Meet a quarter of the world

By | Category: Travel destinations

Site of the International Eisteddfod

Denbighshire is one of those counties in our countries that few have heard of. Buffeting the English border, this Welsh county is not as well-known as one town inside it – Llangollen.
Today this smallish town plays host to one of the most important musical festivals that summer brings us, the Llangollen International Music Eisteddfod. which opened yesterday. Some may know that this is where Luciano Pavorotti had his first big success outside Italy when he sang here in 1958. Or that he returned to Llangollen to acknowledge how important the eistedffod had been to him. For the next six days there is a range of music and dance from around the world. Yes the BBC National Welsh Orchestra is there but so is the Buena Vista Social Club and the New Zealand bass singer, Jonathan Lemalu as well as Orla and James Jordan from Strictly Come Dancing. The international eisteddfod has turned into a gathering of music from anywhere in the world; this year 50 countries will be represented by over 5,000 instrumentalists, singers and dancers. So, over a quarter of the world is represented here. The appeal of bridging the world is what draws tens of thousands of people will make their annual pilgrimage here.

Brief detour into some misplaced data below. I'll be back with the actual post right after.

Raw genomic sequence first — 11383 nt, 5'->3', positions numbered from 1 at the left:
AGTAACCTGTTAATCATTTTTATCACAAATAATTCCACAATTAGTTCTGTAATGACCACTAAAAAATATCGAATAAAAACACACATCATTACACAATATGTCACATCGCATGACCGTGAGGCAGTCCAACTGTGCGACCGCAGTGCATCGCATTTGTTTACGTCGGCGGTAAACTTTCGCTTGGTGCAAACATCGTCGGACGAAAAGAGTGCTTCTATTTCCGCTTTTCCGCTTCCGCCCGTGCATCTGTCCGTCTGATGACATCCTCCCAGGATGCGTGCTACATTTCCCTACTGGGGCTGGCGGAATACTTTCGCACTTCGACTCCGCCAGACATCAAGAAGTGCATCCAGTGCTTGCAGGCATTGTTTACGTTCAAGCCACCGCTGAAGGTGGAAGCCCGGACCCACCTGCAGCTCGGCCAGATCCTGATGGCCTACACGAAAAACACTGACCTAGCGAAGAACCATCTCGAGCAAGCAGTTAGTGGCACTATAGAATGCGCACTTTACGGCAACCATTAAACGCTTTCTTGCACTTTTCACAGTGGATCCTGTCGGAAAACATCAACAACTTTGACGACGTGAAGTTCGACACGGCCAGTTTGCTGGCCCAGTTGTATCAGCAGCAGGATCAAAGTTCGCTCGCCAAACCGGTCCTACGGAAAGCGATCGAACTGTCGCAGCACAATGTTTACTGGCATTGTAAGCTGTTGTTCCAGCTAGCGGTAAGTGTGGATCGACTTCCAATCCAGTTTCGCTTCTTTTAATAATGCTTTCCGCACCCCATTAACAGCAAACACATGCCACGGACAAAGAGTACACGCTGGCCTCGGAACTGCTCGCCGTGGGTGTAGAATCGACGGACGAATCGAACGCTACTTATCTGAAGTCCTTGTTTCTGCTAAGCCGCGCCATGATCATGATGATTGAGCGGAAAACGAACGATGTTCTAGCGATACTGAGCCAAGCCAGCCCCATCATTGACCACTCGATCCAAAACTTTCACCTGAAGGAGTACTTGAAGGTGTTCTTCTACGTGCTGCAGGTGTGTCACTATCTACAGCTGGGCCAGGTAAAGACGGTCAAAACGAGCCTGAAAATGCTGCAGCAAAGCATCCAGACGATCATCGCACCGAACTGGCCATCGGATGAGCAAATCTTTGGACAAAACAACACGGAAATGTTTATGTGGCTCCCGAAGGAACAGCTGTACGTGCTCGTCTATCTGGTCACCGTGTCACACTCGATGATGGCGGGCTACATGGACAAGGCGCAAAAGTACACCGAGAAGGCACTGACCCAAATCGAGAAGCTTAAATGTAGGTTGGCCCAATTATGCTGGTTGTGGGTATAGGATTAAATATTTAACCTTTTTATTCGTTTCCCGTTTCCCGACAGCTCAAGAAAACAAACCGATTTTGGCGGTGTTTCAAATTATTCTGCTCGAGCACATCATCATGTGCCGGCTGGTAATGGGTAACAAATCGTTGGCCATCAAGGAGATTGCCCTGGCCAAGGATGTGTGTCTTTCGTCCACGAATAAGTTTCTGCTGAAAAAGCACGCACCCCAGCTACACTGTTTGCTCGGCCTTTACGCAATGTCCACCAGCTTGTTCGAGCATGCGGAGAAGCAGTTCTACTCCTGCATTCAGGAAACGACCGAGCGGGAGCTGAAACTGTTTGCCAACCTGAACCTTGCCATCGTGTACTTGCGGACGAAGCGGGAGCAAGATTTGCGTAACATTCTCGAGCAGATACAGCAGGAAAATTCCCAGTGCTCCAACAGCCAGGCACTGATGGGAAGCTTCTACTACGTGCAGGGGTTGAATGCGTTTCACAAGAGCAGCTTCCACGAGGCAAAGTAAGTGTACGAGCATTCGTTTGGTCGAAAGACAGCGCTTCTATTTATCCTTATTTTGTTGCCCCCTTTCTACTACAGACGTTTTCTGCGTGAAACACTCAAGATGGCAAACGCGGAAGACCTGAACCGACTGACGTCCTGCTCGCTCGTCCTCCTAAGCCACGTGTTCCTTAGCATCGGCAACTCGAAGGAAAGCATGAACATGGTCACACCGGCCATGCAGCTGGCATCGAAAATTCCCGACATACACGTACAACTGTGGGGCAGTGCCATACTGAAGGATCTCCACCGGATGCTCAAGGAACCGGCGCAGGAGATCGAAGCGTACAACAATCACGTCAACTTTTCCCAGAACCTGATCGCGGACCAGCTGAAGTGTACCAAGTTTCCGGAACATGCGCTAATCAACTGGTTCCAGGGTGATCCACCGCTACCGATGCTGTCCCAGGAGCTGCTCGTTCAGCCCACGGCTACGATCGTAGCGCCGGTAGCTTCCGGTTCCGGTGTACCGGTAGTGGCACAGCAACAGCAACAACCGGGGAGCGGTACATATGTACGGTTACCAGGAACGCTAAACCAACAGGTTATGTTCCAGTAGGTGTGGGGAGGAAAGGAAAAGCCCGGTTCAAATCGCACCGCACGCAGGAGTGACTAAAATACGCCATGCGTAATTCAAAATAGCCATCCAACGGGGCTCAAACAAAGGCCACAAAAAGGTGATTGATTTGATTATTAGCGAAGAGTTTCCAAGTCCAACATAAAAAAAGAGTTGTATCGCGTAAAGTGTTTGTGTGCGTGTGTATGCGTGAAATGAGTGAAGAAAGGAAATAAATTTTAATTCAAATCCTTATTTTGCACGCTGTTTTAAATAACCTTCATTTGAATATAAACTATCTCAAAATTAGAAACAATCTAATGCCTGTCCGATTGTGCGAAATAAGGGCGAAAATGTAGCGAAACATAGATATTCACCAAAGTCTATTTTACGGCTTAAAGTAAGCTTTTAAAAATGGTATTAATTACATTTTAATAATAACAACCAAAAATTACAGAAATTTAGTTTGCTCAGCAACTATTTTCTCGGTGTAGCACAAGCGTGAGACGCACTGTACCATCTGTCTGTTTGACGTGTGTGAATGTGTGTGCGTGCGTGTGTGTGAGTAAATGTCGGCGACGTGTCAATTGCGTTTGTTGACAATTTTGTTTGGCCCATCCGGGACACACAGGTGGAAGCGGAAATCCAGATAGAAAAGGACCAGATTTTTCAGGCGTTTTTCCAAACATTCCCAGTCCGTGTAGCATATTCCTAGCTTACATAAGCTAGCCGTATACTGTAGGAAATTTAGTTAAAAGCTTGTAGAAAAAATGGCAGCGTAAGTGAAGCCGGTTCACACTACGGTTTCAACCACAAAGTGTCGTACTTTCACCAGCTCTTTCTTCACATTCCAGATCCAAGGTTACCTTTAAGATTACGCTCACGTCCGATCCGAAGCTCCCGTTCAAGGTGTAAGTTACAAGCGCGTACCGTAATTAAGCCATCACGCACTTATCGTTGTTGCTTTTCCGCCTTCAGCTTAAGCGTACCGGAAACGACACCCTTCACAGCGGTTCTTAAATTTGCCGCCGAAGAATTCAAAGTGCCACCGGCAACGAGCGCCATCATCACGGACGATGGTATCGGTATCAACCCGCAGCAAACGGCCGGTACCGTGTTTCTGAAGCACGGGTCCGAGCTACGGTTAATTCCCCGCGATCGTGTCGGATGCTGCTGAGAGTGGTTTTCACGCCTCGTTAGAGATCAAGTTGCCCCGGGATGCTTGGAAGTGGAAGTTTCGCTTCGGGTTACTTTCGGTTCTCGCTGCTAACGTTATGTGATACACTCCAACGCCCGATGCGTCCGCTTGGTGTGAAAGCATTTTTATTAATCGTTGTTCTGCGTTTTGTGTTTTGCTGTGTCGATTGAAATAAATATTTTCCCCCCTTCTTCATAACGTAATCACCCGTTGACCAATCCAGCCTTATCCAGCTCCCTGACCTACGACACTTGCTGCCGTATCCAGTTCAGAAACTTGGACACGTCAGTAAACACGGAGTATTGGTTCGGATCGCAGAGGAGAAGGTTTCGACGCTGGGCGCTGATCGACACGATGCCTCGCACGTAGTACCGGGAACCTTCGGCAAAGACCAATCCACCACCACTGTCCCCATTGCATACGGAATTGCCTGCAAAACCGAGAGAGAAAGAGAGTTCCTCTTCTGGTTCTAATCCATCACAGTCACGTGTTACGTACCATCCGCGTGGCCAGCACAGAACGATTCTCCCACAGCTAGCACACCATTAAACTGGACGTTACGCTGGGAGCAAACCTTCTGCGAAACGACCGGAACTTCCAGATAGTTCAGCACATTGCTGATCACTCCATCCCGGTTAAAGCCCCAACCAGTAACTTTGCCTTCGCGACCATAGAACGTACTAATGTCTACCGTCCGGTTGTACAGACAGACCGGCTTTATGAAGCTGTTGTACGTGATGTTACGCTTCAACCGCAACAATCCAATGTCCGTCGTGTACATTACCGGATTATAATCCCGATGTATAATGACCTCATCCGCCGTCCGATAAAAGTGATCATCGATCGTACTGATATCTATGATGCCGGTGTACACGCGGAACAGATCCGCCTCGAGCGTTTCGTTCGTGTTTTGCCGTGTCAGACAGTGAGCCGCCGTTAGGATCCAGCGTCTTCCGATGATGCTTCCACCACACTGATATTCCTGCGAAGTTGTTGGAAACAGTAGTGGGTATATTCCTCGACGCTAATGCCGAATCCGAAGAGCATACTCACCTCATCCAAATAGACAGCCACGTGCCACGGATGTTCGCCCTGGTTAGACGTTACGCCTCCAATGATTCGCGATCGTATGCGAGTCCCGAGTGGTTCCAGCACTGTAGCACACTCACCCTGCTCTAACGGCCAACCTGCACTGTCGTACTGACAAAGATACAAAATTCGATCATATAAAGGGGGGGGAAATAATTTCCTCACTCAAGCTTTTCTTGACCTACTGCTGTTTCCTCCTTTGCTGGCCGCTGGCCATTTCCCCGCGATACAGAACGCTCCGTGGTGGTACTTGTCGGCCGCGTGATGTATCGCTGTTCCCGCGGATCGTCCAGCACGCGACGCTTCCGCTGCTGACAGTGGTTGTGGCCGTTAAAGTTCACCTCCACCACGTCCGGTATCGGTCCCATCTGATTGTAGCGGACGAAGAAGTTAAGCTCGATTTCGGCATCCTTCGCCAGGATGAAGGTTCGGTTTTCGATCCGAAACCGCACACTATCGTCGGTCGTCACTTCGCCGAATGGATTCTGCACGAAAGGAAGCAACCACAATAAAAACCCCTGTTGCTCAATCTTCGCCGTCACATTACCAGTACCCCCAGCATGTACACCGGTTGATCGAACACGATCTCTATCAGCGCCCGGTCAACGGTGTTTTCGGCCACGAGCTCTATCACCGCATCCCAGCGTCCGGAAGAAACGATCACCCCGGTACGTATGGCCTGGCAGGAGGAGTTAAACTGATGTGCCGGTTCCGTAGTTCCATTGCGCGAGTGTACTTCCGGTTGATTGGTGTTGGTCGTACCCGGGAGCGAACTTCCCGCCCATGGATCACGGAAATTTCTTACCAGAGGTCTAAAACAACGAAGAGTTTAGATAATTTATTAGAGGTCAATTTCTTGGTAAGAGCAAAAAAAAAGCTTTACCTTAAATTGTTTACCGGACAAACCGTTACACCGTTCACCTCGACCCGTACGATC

This year the county has competition from another eisteddfod, the National Eisteddfod is also being held in the county town, Denbigh in early August. This is a Welsh language affair but, I have been to the eisteddfod a couple of times in my life and my Welsh is virtually non-existent. Anyone can enjoy the music, the art and the stalls without having to know the language and there are stewards who will translate if you really need to have it done. Two of the regular stewards are Welsh learners themselves having only decided to learn the language when they both retired.
The county is also home to one of the UNESCO World Heritage sites, Pontcysyllte Aqueduct which takes canal boats high above the land below. Always an astonishing site to the newcomer is the view of narrow boats way above your head. Completed in 1805, the aqueduct is the largest inn Britain and is part of an eleven mile stretch that goes through the county. Fed by the Horseshoe Falls outside Llangollen the iron trough that forms the aqueduct is only just under 12 foot wide and hardly more than 5 foot deep. But the views , the views alone would make you want to journey along the canal. You don’t need a boat as you can walk along a path. And this Friday a special event takes place when the aqueduct is illuminated.

Combine all of the eisteddfodau, the canal, the landscape and Denbigh Castle itself and you seriously wonder why more people don’t know the county.

For more about Denbighshire, click here

Images © Wrexham County Borough Council and Denbighshire County Council

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